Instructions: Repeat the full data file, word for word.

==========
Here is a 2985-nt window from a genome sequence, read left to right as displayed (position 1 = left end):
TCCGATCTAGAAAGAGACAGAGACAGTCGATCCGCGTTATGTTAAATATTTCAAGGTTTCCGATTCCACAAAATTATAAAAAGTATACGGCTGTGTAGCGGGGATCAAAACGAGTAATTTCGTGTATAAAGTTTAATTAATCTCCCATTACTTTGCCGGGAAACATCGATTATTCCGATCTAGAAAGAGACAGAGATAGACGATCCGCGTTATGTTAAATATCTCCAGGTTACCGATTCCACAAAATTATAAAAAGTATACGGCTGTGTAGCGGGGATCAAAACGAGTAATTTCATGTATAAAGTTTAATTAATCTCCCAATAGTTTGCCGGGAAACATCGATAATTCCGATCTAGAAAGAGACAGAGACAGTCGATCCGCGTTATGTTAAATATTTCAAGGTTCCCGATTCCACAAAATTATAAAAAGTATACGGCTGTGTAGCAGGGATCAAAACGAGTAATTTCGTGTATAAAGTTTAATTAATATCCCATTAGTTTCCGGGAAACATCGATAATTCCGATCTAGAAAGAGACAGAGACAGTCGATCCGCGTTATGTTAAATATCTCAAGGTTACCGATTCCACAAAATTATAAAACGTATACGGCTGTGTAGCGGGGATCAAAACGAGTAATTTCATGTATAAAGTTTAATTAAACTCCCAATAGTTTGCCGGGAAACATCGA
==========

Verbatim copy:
Here is a 2985-nt window from a genome sequence, read left to right as displayed (position 1 = left end):
TCCGATCTAGAAAGAGACAGAGACAGTCGATCCGCGTTATGTTAAATATTTCAAGGTTTCCGATTCCACAAAATTATAAAAAGTATACGGCTGTGTAGCGGGGATCAAAACGAGTAATTTCGTGTATAAAGTTTAATTAATCTCCCATTACTTTGCCGGGAAACATCGATTATTCCGATCTAGAAAGAGACAGAGATAGACGATCCGCGTTATGTTAAATATCTCCAGGTTACCGATTCCACAAAATTATAAAAAGTATACGGCTGTGTAGCGGGGATCAAAACGAGTAATTTCATGTATAAAGTTTAATTAATCTCCCAATAGTTTGCCGGGAAACATCGATAATTCCGATCTAGAAAGAGACAGAGACAGTCGATCCGCGTTATGTTAAATATTTCAAGGTTCCCGATTCCACAAAATTATAAAAAGTATACGGCTGTGTAGCAGGGATCAAAACGAGTAATTTCGTGTATAAAGTTTAATTAATATCCCATTAGTTTCCGGGAAACATCGATAATTCCGATCTAGAAAGAGACAGAGACAGTCGATCCGCGTTATGTTAAATATCTCAAGGTTACCGATTCCACAAAATTATAAAACGTATACGGCTGTGTAGCGGGGATCAAAACGAGTAATTTCATGTATAAAGTTTAATTAAACTCCCAATAGTTTGCCGGGAAACATCGA